In 2013, Marvel released The Superior Foes of Spider-Man, another title that followed the Hawkeye style. Writer Nick Spencer, artist Steve Lieber, and colorist Rachelle Rosenberg took a handful of c-list villains and told quirky stories similar in tone and presentation to Hawkeye. The book was a critical hit, but failed to find a large audience, and only lasted 17 issues, perhaps because of its focus on the aforementioned c-list characters.
Superior Foes wasn’t a surprise to anyone who was paying attention, because it came from the Spider-Man editorial group which, at the time, was led by editor Stephen Wacker, who, surprise surprise, also edited Hawkeye and Daredevil. While Wacker would leave Marvel after 2013, he’d already started a fire that would spread to multiple titles (the impact that Wacker has had on Marvel is akin to what Mark Doyle is currently having at DC, but more on that later).
She-Hulk would be the next title to ride the Hawkeye Effect. Charles Soule and Javier Pulido created a book that had elements of both Hawekeye and Daredevil, yet still managed to stand on its own. The book, however, would fail to attract a large audience, possibly due to the fact a) She-Hulk is a woman and b) She-Hulk isn’t branded. The former is unfortunate, but female superheroes have always had an uphill battle, because guys tend to read about guys and dismiss anything else, much to their detriment. The latter is a simple reality of superhero comics in the age of Intellectual Property. If a book isn’t branded with an A or an X or spider, its chance of survival drops considerably. While She-Hulk may have been an Avenger at one point, she hadn’t been a main feature in those books for some time.
Since then, the Spider-Man office, specifically, has gone whole hog with the Hawkeye Effect. Spider-Woman #5 featured new artist Javier Rodriguez, a new costume, and a new status quo that has already improved the book. Silk #1 by Robbie Thompson and Stacey Lee has the same look and feel as Hawkeye, Daredevil, She-Hulk and now Spider-Woman. And while the art by Robbi Rodriguez on Spider-Gwen #1 might have more of a manga influence than other titles falling under the Hawkeye Effect, the story by Jason LaTour is very much akin to what Fraction, Mark Waid on Daredevil, and Soule have been doing: grounding the character in the real world, and making that real world just as interesting as the superhero one.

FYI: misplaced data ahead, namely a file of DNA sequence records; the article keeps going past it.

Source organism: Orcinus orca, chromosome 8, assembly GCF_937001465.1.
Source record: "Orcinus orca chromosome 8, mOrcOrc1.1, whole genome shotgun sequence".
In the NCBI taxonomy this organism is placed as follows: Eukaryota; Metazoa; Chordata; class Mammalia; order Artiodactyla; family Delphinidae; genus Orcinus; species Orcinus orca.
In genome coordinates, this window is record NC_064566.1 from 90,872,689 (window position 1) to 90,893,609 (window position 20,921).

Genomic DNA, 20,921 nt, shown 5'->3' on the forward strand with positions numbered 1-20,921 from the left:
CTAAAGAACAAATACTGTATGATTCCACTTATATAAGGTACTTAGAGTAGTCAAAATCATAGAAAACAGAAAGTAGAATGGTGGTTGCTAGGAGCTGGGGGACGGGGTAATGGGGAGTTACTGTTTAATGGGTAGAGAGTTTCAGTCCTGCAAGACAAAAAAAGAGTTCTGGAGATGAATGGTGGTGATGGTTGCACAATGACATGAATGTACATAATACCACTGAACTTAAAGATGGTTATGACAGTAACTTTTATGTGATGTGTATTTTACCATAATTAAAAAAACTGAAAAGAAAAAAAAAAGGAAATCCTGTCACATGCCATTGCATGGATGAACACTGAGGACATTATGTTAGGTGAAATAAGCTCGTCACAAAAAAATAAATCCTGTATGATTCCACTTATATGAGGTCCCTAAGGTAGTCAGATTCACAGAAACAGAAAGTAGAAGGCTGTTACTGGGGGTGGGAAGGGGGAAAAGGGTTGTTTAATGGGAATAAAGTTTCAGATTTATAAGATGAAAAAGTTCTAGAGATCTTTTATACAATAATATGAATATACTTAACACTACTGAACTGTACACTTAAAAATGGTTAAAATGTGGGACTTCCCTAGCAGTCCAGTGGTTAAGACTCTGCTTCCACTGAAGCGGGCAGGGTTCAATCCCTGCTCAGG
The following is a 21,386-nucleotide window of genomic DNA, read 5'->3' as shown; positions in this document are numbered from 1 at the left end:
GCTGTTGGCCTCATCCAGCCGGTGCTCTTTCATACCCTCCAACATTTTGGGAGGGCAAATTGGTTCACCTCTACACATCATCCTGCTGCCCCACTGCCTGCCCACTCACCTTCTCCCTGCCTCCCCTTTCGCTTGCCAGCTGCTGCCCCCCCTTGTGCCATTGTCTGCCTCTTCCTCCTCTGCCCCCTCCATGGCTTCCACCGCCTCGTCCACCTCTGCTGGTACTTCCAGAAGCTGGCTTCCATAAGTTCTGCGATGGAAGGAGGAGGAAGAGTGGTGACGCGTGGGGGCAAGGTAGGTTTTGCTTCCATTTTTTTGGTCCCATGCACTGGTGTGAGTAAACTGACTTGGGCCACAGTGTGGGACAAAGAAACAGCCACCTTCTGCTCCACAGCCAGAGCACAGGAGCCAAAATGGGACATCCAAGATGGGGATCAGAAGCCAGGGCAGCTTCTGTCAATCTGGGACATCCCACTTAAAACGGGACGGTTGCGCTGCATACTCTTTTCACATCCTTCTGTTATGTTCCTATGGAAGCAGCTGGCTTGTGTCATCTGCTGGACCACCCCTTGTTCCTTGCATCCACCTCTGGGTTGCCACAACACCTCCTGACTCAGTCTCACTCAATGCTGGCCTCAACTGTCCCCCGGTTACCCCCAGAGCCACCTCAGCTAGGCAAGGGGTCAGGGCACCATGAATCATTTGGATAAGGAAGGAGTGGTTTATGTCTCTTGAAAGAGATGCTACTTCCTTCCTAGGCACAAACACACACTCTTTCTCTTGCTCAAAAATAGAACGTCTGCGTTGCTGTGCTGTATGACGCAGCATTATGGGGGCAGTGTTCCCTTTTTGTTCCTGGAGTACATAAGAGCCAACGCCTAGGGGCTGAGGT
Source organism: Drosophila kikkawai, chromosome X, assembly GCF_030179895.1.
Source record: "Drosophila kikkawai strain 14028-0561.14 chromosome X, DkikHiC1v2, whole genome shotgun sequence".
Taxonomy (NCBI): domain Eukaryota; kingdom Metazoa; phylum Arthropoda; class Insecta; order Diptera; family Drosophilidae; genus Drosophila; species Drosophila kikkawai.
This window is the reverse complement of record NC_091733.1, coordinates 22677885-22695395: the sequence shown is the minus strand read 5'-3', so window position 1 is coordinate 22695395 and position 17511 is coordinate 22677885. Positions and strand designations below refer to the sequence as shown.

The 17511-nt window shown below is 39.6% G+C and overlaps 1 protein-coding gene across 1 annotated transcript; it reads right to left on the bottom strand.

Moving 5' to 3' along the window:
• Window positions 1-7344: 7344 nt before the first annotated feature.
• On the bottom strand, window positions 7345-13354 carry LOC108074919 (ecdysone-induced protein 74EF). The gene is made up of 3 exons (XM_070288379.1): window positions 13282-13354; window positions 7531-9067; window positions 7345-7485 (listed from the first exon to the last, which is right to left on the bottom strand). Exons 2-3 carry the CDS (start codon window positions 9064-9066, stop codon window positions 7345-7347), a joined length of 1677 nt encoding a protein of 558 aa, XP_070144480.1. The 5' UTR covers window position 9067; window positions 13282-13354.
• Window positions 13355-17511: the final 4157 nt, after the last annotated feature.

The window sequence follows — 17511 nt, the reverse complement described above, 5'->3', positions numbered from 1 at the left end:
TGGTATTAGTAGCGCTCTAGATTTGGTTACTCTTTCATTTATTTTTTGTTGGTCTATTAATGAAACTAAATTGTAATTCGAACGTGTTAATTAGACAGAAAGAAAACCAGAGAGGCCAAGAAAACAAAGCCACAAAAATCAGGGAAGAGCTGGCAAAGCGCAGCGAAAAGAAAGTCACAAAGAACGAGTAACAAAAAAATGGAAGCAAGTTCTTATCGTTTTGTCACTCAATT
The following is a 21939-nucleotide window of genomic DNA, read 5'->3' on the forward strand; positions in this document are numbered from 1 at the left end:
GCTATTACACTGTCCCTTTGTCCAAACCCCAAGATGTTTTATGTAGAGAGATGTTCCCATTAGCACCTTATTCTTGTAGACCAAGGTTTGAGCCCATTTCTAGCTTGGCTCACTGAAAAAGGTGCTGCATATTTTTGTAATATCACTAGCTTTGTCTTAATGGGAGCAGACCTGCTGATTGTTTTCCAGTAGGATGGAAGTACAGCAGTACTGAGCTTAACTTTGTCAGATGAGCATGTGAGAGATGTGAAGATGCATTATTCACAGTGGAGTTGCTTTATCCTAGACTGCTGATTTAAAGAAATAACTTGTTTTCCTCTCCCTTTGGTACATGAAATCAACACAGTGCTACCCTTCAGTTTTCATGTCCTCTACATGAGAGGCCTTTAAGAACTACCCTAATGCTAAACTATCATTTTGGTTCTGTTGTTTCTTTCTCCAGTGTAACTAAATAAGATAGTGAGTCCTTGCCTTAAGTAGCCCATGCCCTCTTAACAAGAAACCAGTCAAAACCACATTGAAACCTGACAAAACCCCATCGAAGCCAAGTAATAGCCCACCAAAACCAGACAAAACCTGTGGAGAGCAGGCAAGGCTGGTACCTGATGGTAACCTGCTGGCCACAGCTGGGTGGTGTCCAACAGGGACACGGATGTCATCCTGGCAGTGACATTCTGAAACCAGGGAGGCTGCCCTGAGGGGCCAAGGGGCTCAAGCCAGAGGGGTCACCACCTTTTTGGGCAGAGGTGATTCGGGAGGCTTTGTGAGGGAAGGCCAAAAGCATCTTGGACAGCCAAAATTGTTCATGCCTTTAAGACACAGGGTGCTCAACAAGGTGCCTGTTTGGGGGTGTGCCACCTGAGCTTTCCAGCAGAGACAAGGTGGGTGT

To a certain extent, you could even see Stan Lee’s influence in this. He regularly balanced his stories between the fantastic and the mundane, something the Hawkeye Effect embraces.
Unlike Stan, the Hawkeye Effect wouldn’t be limited to Marvel Comics. Its influence would spread to DC, specifically to Batgirl. Batgirl #35 changed the direction and tone of the series and, not unlike Hawkeye #1, begins with the main character moving into a new apartment. After all, what’s more grounded and universal than living in an apartment or having roommates? Much like Spider-Gwen, the art was more manga influenced than the other titles listed above, but the general tone was the same. There were no aliens showing up here. There weren’t superhero slugfests destroying large sections of the city. These stories were meant to be personal and low key. The focus here is on character.
Come June, DC is unleashing a mini-relaunch of sorts, full of concepts that are less dependent on continuity and more focused on original ideas and storytelling. Not surprisingly, many of these new titles seem to follow the Hawkeye Effect, to the point where some are calling it the “Batgirlification” of DC, even though Batgirl was the Hawkeye-ing of DC.
The best part about all of this is that Hawkeye began a trend that didn’t just feature unbelievable storytelling, but also featured stories that appealed to a wide demographic. Marvel and DC are starting to publish stories that might interest more than just straight, white guys ages 25-35. Slowly but surely, comics are becoming inclusive.
Granted, it’s because they had to, but at least it’s happening.
The comic book response to the big budget Hollywood superhero movie has been perfect. It’s made the genre better, it’s made the art form better, and it’s expanded the audience. It’s yet more proof of how what comics can be and can do can’t be defined. It underscores just how incredible the medium is, and the fact that it always will be, no matter how these stories are interpreted in other ways.